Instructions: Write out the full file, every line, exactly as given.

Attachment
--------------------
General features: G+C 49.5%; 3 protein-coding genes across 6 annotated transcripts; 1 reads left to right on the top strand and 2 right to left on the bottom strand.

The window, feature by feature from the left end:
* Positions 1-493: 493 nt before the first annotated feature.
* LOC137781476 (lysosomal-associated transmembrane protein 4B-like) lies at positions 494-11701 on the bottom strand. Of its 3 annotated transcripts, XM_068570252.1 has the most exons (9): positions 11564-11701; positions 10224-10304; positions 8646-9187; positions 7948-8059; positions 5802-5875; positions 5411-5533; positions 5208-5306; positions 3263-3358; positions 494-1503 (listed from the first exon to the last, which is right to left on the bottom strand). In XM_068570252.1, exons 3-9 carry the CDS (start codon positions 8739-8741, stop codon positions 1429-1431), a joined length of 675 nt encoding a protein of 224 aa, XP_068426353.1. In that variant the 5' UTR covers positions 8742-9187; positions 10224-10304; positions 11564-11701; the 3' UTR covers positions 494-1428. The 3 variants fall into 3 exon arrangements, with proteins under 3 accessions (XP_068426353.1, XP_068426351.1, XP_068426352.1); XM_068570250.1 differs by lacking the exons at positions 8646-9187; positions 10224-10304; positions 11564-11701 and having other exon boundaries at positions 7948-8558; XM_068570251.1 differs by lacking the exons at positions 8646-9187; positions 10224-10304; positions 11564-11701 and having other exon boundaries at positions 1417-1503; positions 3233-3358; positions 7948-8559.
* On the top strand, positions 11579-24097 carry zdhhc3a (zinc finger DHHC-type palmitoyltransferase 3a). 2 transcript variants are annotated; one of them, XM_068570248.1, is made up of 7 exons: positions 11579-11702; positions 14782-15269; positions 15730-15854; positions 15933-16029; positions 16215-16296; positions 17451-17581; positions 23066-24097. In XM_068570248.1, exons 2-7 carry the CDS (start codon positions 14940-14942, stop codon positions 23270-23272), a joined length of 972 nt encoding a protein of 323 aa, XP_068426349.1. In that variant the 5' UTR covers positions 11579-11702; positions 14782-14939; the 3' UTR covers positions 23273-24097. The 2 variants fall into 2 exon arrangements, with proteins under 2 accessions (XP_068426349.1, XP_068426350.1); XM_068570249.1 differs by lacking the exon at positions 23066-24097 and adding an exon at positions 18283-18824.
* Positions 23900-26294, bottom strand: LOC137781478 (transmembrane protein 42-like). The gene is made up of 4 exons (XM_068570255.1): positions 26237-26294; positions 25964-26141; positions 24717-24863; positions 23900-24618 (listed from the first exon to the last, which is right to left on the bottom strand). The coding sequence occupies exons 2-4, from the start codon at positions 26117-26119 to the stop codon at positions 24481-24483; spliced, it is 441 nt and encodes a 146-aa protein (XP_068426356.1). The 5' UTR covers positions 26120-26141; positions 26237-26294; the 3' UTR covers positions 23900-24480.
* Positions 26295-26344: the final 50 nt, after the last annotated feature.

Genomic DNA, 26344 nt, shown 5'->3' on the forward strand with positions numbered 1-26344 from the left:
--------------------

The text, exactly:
General features: G+C 49.5%; 3 protein-coding genes across 6 annotated transcripts; 1 reads left to right on the top strand and 2 right to left on the bottom strand.

The window, feature by feature from the left end:
* Positions 1-493: 493 nt before the first annotated feature.
* LOC137781476 (lysosomal-associated transmembrane protein 4B-like) lies at positions 494-11701 on the bottom strand. Of its 3 annotated transcripts, XM_068570252.1 has the most exons (9): positions 11564-11701; positions 10224-10304; positions 8646-9187; positions 7948-8059; positions 5802-5875; positions 5411-5533; positions 5208-5306; positions 3263-3358; positions 494-1503 (listed from the first exon to the last, which is right to left on the bottom strand). In XM_068570252.1, exons 3-9 carry the CDS (start codon positions 8739-8741, stop codon positions 1429-1431), a joined length of 675 nt encoding a protein of 224 aa, XP_068426353.1. In that variant the 5' UTR covers positions 8742-9187; positions 10224-10304; positions 11564-11701; the 3' UTR covers positions 494-1428. The 3 variants fall into 3 exon arrangements, with proteins under 3 accessions (XP_068426353.1, XP_068426351.1, XP_068426352.1); XM_068570250.1 differs by lacking the exons at positions 8646-9187; positions 10224-10304; positions 11564-11701 and having other exon boundaries at positions 7948-8558; XM_068570251.1 differs by lacking the exons at positions 8646-9187; positions 10224-10304; positions 11564-11701 and having other exon boundaries at positions 1417-1503; positions 3233-3358; positions 7948-8559.
* On the top strand, positions 11579-24097 carry zdhhc3a (zinc finger DHHC-type palmitoyltransferase 3a). 2 transcript variants are annotated; one of them, XM_068570248.1, is made up of 7 exons: positions 11579-11702; positions 14782-15269; positions 15730-15854; positions 15933-16029; positions 16215-16296; positions 17451-17581; positions 23066-24097. In XM_068570248.1, exons 2-7 carry the CDS (start codon positions 14940-14942, stop codon positions 23270-23272), a joined length of 972 nt encoding a protein of 323 aa, XP_068426349.1. In that variant the 5' UTR covers positions 11579-11702; positions 14782-14939; the 3' UTR covers positions 23273-24097. The 2 variants fall into 2 exon arrangements, with proteins under 2 accessions (XP_068426349.1, XP_068426350.1); XM_068570249.1 differs by lacking the exon at positions 23066-24097 and adding an exon at positions 18283-18824.
* Positions 23900-26294, bottom strand: LOC137781478 (transmembrane protein 42-like). The gene is made up of 4 exons (XM_068570255.1): positions 26237-26294; positions 25964-26141; positions 24717-24863; positions 23900-24618 (listed from the first exon to the last, which is right to left on the bottom strand). The coding sequence occupies exons 2-4, from the start codon at positions 26117-26119 to the stop codon at positions 24481-24483; spliced, it is 441 nt and encodes a 146-aa protein (XP_068426356.1). The 5' UTR covers positions 26120-26141; positions 26237-26294; the 3' UTR covers positions 23900-24480.
* Positions 26295-26344: the final 50 nt, after the last annotated feature.

Genomic DNA, 26344 nt, shown 5'->3' on the forward strand with positions numbered 1-26344 from the left: